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Volume 8, Number 9—September 2002
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Claude Monet (1840-1926) "Nymphéas" (Water Lilies) 1916-1919.

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Polyxeni Potter*Comments to Author 
Author affiliation: *Centers for Disease Control and Prevention

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Claude Monet (1840-1926) "Nymphéas" (Water Lilies) 1916-1919. 
Oil on canvas, 200 cm x 180 cm. Musée Marmottan, Paris/Bridgeman Art Library, New York
Claude Monet (1840-1926) "Nymphéas" (Water Lilies) 1916-1919. 
Oil on canvas, 200 cm x 180 cm. Musée Marmottan, Paris/Bridgeman Art Library, New York
"Until then I knew only naturalist and, to tell the truth, almost exclusively Russian naturalist art…I believed that no one had the right to paint so imprecisely. I vaguely felt that the object (the subject) was missing in this work. But with astonishment and confusion, I observed that not only did it surprise, but it imprinted itself indelibly in the memory and that before your eyes it recomposed itself in the smallest details. All this remained muddled in me, and I could not yet foresee the natural consequences of this discovery. But what clearly came out of it is the incredible power, a power I had never known, of a palette that outstripped my wildest dreams. To me the painter seemed gifted with a fabulous power. The object used as an indispensable element in my work unconsciously lost some of its importance to me. In short, there was already a little bit of my enchanting Moscow on this canvas."

Wassily Kandinsky, one of the most original and influential artists of the 20th century, on impressionism and Claude Monet

During his studies in Paris, Claude Monet met Renoir, Sisley, and Bazille. He admired Manet and worked with Courbet and Trouville. In London in 1871, he discovered Turner and began to collect Japanese paintings. His works were exhibited in 1874, 1876, 1877, and 1882, alongside works by painters known as "impressionists" (from the word "impression" used in the 1872 Monet painting "Impression, soleil levant"). Cézanne, Renoir, Pissarro, Matisse, John Singer Sargent, and many other painters and prominent critics were friends and admirers of Monet and his work (1).

In 1883, Monet discovered Giverny, a village northwest of Paris that became his home for 43 years and a major force in his art. At Giverny, he purchased a small island, "île aux Orties," and planted an elaborate garden, which he would paint in all kinds of light and weather and from which he may have derived some of the "energy and truth" many saw in his paintings. It has been said that the enchanted natural environment Monet created at Giverny was itself one of his major masterpieces. Monet's home and gardens at Giverny are now a living museum, where the visitor can stroll through the flower paths that inspired the expansive version of reality found in his paintings.

In his effort to capture just the right amount of light and dark, Monet always worked on several canvases at once and furiously followed the changing daylight. He painted intently, disregarding all the topical trends (the Nabis, Pointillists, Fauvists, Cubists), and declared to his astonished contemporaries, "The subject is not important to me; what I want to reproduce is what exists between the subject and me." Near the end of his life, as a result of his intense efforts to place what he painted in the proper light and shade, he banished the subject from his paintings, bringing about the birth of abstract art (1).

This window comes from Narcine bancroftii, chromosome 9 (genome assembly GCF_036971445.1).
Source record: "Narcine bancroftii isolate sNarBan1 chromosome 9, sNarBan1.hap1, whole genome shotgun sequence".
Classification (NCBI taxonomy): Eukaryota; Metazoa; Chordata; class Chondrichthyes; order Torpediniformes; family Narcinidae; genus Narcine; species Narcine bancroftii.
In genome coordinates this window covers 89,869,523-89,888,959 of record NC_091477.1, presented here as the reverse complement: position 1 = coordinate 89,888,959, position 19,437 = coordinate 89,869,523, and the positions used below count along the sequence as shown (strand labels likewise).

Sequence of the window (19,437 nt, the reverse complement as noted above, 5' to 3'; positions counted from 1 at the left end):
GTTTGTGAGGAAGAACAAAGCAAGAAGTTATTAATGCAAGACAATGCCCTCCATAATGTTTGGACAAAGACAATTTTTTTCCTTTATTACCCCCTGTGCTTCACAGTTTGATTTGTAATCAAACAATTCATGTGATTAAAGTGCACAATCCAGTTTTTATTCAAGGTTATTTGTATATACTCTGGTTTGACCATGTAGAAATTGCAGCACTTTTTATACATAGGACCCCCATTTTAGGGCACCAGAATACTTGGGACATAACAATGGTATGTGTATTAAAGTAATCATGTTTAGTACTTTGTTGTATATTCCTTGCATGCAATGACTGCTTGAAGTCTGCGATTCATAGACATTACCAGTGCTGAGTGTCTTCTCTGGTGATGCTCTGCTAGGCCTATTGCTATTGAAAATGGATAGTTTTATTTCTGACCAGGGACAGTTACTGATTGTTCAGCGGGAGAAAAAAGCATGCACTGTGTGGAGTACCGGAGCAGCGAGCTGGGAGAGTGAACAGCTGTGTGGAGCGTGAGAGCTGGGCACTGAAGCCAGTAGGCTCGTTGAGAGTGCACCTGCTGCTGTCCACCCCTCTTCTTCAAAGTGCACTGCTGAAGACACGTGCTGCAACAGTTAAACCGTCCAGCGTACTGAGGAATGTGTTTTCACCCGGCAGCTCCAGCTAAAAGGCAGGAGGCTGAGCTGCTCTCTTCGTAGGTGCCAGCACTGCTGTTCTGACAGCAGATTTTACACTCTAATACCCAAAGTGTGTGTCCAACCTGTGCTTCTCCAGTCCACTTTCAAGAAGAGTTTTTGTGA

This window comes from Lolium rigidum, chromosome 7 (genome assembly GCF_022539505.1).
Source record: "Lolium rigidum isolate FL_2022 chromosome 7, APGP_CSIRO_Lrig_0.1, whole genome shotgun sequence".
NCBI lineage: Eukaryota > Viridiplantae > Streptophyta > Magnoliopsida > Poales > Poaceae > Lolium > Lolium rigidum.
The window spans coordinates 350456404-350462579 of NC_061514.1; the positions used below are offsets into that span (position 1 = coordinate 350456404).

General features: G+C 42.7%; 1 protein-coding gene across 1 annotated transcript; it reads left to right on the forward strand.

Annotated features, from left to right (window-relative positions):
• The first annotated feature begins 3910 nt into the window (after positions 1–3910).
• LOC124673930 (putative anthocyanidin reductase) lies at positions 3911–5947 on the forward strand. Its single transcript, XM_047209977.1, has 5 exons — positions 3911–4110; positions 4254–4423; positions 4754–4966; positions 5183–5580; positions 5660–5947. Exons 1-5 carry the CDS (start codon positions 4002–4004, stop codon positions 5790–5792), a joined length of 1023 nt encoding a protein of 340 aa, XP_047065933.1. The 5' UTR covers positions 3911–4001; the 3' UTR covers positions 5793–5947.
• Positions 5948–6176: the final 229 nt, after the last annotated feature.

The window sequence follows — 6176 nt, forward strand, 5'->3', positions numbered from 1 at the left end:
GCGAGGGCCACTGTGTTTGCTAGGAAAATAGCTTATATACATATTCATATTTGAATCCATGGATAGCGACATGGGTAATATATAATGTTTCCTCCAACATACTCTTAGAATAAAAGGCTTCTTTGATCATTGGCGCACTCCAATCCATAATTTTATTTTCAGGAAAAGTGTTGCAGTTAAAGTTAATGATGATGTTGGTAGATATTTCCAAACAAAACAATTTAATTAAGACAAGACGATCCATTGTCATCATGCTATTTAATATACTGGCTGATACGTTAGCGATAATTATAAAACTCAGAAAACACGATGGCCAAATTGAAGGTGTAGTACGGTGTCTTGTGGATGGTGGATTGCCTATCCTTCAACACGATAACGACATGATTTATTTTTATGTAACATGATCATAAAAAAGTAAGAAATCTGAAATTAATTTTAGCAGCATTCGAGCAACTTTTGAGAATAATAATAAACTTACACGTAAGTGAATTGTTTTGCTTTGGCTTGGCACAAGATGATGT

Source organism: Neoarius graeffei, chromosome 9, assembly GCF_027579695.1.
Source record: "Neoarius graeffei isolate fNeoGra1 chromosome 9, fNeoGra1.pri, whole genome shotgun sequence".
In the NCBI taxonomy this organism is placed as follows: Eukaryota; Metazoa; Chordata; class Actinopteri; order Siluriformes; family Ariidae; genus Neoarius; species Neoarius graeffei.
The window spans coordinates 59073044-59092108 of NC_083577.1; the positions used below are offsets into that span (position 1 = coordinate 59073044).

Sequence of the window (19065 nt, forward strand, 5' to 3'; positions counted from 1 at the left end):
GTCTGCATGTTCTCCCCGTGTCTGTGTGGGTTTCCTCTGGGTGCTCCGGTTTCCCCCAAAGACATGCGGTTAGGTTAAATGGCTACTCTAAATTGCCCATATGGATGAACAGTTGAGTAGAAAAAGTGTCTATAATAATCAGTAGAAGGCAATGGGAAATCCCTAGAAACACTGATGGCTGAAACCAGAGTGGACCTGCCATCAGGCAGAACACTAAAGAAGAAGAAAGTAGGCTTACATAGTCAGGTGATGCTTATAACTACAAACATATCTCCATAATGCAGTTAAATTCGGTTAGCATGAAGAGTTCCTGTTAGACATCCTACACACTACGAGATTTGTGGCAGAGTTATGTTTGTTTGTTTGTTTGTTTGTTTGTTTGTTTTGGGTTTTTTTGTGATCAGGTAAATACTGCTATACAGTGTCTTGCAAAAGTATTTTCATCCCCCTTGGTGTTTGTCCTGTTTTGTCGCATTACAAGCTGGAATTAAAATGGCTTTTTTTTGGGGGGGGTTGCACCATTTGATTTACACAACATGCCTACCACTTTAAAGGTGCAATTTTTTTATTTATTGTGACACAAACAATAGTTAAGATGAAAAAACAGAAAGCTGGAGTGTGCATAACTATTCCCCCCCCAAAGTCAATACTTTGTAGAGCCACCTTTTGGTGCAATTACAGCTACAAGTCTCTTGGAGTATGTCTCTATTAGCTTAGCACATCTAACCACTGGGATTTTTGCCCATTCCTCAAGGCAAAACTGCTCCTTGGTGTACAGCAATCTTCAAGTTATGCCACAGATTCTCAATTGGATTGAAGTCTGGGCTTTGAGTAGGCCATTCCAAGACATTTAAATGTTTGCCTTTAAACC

Monet became famous for his "Séries" of paintings on various subjects, from cathedrals and bridges to clouds and flowers. The painting depicted on the cover of this issue of Emerging Infectious Diseases comes from a series of large decorative panels of water lilies, called the "Décorations des Nymphéas," in which shapes (present in some early panels) eventually give way to explosions of color under various lights, which take the viewer far beyond the quaint pond with its floating flowers.

The dazzling complexity of color and light in the "Nymphéas" panels opens the viewer's eyes to the incredible diversity of nature and to the depth and mystery of the life it sustains. Monet's water is teeming with possibilities, all of them interconnected in an elaborate and thoroughly harmonious plan. The plants, or the shades representing the plants, exist only in connection with each other and with the light and darkness that surround them. Monet's "Nymphéas," illustrates for the viewer why bacterial, viral, parasitic, and all life cannot but continuously evolve and reemerge.



  1. Van Der Kemp  G. A visit to Giverny. Editions Art Lys. Versailles, 1998.


Cite This Article

DOI: 10.3201/eid0809.ac0809

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Page created: July 16, 2010
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The conclusions, findings, and opinions expressed by authors contributing to this journal do not necessarily reflect the official position of the U.S. Department of Health and Human Services, the Public Health Service, the Centers for Disease Control and Prevention, or the authors' affiliated institutions. Use of trade names is for identification only and does not imply endorsement by any of the groups named above.